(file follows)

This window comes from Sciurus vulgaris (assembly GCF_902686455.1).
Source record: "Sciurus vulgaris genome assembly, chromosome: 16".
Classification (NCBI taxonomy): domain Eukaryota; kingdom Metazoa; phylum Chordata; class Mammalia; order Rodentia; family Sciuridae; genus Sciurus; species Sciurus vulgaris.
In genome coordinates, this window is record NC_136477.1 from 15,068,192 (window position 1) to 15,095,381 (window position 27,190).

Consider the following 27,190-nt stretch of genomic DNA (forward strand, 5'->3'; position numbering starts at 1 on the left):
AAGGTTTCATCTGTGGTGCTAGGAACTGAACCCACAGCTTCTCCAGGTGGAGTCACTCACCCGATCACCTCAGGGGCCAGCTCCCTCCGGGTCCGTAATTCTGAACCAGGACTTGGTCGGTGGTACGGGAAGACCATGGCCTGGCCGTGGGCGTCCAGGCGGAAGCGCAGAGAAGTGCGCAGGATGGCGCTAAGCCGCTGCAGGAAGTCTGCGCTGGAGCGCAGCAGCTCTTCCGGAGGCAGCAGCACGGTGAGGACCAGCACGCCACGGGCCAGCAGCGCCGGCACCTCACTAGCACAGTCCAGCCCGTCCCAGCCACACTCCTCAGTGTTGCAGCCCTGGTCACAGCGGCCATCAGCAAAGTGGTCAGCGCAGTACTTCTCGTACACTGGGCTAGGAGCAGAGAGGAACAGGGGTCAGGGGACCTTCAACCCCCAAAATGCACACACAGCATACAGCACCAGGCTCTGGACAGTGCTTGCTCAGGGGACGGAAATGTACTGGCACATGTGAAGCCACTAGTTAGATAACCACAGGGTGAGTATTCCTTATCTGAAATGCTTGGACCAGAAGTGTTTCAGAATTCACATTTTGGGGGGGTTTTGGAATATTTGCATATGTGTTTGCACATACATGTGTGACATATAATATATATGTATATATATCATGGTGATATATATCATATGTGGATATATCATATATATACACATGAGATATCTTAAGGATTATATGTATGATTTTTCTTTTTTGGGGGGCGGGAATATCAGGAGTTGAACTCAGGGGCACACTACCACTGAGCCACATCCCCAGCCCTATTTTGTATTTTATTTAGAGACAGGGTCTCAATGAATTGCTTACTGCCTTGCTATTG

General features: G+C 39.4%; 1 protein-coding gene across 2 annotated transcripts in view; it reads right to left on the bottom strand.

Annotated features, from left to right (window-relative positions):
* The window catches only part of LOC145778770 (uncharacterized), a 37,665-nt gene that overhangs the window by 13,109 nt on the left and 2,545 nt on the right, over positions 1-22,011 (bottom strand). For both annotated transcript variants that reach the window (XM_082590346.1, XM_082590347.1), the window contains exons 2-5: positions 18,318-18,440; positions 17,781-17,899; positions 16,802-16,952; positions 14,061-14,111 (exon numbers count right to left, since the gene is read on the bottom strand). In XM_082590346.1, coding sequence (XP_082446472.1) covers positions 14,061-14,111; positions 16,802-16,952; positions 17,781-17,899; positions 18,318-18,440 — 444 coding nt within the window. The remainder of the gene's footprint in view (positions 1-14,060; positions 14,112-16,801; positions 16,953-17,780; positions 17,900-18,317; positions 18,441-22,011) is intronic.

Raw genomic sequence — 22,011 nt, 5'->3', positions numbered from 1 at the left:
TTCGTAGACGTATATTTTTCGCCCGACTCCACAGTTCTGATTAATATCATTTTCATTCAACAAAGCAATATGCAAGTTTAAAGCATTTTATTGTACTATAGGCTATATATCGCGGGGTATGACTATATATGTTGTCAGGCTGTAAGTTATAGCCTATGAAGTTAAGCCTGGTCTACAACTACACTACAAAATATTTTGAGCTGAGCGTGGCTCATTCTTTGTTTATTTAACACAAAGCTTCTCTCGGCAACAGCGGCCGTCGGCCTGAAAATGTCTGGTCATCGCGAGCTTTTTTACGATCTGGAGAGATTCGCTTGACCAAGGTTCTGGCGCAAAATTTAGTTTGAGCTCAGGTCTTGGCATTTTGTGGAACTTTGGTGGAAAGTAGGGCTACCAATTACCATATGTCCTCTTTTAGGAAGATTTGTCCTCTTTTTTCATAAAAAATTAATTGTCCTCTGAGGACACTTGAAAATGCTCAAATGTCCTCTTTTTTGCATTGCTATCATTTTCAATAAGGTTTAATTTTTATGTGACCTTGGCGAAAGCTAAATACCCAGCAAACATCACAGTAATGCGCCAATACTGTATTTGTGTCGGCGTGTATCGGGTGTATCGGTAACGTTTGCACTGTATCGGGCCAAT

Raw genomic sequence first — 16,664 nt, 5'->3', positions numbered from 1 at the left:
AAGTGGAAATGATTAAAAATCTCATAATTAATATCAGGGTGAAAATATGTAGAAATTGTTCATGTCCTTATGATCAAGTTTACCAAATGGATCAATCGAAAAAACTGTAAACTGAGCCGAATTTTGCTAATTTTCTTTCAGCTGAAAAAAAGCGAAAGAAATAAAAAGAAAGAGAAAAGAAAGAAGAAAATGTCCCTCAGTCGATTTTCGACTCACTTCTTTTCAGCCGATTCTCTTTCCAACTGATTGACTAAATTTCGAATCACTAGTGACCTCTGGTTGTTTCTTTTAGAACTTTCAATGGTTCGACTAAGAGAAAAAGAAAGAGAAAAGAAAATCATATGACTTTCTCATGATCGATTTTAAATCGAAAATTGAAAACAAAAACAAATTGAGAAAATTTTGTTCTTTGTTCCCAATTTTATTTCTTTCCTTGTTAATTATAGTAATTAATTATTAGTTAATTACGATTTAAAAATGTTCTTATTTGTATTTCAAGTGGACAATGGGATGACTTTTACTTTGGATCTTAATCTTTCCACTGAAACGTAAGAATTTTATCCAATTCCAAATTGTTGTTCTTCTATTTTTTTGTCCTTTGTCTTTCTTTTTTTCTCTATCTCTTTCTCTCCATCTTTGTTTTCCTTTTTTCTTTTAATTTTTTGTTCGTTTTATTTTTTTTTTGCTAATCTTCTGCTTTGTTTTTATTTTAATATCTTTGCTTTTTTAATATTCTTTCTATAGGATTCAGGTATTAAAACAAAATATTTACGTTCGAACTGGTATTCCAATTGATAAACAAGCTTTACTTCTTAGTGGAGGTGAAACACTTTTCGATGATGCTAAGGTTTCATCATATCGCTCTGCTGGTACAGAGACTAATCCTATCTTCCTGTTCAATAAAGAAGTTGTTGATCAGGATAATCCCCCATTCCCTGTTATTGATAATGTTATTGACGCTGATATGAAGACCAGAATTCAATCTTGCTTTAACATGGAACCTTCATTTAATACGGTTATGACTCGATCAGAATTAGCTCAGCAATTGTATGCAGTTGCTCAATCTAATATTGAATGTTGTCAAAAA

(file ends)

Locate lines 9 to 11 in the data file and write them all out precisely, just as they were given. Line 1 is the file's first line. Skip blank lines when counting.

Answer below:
* The window catches only part of LOC145778770 (uncharacterized), a 37,665-nt gene that overhangs the window by 13,109 nt on the left and 2,545 nt on the right, over positions 1-22,011 (bottom strand). For both annotated transcript variants that reach the window (XM_082590346.1, XM_082590347.1), the window contains exons 2-5: positions 18,318-18,440; positions 17,781-17,899; positions 16,802-16,952; positions 14,061-14,111 (exon numbers count right to left, since the gene is read on the bottom strand). In XM_082590346.1, coding sequence (XP_082446472.1) covers positions 14,061-14,111; positions 16,802-16,952; positions 17,781-17,899; positions 18,318-18,440 — 444 coding nt within the window. The remainder of the gene's footprint in view (positions 1-14,060; positions 14,112-16,801; positions 16,953-17,780; positions 17,900-18,317; positions 18,441-22,011) is intronic.

Raw genomic sequence — 22,011 nt, 5'->3', positions numbered from 1 at the left:
TTCGTAGACGTATATTTTTCGCCCGACTCCACAGTTCTGATTAATATCATTTTCATTCAACAAAGCAATATGCAAGTTTAAAGCATTTTATTGTACTATAGGCTATATATCGCGGGGTATGACTATATATGTTGTCAGGCTGTAAGTTATAGCCTATGAAGTTAAGCCTGGTCTACAACTACACTACAAAATATTTTGAGCTGAGCGTGGCTCATTCTTTGTTTATTTAACACAAAGCTTCTCTCGGCAACAGCGGCCGTCGGCCTGAAAATGTCTGGTCATCGCGAGCTTTTTTACGATCTGGAGAGATTCGCTTGACCAAGGTTCTGGCGCAAAATTTAGTTTGAGCTCAGGTCTTGGCATTTTGTGGAACTTTGGTGGAAAGTAGGGCTACCAATTACCATATGTCCTCTTTTAGGAAGATTTGTCCTCTTTTTTCATAAAAAATTAATTGTCCTCTGAGGACACTTGAAAATGCTCAAATGTCCTCTTTTTTGCATTGCTATCATTTTCAATAAGGTTTAATTTTTATGTGACCTTGGCGAAAGCTAAATACCCAGCAAACATCACAGTAATGCGCCAATACTGTATTTGTGTCGGCGTGTATCGGGTGTATCGGTAACGTTTGCACTGTATCGGGCCAAT